everyone thinks of space as very cold, in fact, if you
stood on the sunny side of the moon, the temperature would
be hot enough to boil the blood in your body. Spacesuits
are designed to protect astronauts from these extremes
of temperature. So for this week's challenge the Rough
Scientists have to collectively design a cooling system
for their very own spacesuit. And to test it out, at the
end of day three, they're going to have to go to Death
Valley and do a mock moon walk in their spacesuit - hopefully
staying deliciously cool.
They decide that they need to make a portable Rough
Science fridge. Ellen creates
a copper pipe system that will go from the fridge to
the spacesuit, carrying cool water from the fridge to
the astronaut. Jonathan devises a pump to keep the water
moving through the system.
Kathy suggests that the fridge
should use the principle of evaporation - the same principle
that cools us when we sweat. She needs to get water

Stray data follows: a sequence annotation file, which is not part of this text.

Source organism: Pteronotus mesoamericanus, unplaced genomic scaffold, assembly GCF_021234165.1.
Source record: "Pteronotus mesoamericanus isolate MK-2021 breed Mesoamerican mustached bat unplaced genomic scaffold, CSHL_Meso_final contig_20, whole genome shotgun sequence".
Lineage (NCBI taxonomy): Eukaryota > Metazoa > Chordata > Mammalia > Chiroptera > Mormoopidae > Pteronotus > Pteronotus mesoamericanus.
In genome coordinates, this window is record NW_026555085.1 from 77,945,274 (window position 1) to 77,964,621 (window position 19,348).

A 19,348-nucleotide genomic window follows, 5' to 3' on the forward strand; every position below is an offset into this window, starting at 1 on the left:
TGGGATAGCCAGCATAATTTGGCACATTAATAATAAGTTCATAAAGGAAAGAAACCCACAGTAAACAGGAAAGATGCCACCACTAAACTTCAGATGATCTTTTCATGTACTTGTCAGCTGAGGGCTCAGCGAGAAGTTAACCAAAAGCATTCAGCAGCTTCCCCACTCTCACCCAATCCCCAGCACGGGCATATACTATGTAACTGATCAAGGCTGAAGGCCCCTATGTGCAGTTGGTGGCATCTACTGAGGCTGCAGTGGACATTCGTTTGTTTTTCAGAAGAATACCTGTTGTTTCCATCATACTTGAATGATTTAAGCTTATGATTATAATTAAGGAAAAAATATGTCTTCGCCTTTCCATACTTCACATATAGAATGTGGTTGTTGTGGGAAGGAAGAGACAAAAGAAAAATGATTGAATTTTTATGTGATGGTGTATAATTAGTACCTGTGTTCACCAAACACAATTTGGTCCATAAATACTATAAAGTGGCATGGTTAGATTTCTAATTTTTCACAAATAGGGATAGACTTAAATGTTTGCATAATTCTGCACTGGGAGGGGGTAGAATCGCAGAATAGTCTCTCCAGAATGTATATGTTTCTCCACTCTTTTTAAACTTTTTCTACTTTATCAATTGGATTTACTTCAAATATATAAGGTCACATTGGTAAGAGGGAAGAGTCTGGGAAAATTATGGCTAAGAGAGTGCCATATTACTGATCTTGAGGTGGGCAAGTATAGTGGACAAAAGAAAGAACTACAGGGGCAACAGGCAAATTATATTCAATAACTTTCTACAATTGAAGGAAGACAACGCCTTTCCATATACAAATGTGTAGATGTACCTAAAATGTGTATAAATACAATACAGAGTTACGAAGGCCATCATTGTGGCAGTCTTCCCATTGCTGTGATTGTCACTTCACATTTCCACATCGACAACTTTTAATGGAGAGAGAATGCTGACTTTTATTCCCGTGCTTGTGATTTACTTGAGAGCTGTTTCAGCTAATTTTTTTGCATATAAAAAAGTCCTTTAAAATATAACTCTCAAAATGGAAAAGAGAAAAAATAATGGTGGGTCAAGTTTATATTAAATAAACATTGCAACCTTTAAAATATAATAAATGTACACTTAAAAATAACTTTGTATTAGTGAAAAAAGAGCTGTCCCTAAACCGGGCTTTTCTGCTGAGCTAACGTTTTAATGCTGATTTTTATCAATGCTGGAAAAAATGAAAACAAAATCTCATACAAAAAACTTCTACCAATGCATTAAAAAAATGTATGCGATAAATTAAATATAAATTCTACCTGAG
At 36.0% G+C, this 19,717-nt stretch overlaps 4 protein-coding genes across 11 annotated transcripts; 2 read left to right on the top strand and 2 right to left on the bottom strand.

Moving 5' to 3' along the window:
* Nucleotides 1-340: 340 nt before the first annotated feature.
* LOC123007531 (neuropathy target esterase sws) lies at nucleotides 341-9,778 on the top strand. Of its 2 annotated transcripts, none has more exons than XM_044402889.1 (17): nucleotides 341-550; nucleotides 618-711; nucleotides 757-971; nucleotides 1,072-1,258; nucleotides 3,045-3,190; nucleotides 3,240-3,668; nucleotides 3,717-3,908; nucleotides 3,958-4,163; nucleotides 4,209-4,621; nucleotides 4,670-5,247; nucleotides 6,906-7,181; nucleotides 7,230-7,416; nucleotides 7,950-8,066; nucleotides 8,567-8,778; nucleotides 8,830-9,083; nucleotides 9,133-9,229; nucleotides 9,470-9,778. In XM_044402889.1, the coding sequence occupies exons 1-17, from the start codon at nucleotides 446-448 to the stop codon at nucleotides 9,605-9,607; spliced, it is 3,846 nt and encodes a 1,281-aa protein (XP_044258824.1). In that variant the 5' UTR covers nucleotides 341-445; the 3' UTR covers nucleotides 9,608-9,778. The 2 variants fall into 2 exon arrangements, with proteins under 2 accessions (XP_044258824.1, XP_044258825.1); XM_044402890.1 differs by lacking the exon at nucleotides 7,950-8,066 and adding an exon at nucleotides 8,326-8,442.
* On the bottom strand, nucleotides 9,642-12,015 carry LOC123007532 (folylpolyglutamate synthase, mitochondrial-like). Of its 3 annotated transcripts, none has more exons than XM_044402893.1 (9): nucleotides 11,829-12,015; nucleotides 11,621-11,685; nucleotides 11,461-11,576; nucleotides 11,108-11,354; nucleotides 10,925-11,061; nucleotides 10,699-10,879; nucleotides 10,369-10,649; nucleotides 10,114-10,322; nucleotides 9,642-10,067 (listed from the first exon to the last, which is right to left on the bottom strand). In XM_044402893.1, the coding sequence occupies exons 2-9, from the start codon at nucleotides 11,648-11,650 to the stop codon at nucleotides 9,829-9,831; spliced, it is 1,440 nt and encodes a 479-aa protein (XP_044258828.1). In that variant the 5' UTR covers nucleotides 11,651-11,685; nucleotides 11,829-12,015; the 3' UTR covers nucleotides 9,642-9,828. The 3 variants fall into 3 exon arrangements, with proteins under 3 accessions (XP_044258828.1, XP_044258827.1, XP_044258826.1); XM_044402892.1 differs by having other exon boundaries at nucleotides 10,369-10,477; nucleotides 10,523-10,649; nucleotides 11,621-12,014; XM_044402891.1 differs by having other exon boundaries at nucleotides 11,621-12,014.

evaporating inside the fridge. And the best way to do
that is to lower the pressure; this speeds up evaporation
and therefore cooling. But there's a problem - all that
evaporating water is trapped inside the fridge, and
unless they can get it out then it will destroy the
vacuum. Fortunately there's a magic mineral called zeolite
that has a special property - it absorbs water vapour.
So if they can find zeolite and put it in the fridge
it will suck up the water vapour, preserving the vacuum.
Mike attempts to extract zeolite
from washing powder, whilst Iain
tries to find naturally occurring zeolite in the rocks
around the mine.
So at the end of day three the Rough Scientists decamp
to Death Valley where Ellen is dressed in their spacesuit
for a spacewalk which will reveal whether their cooling
system really can keep someone cool in one of the hottest
places on Earth.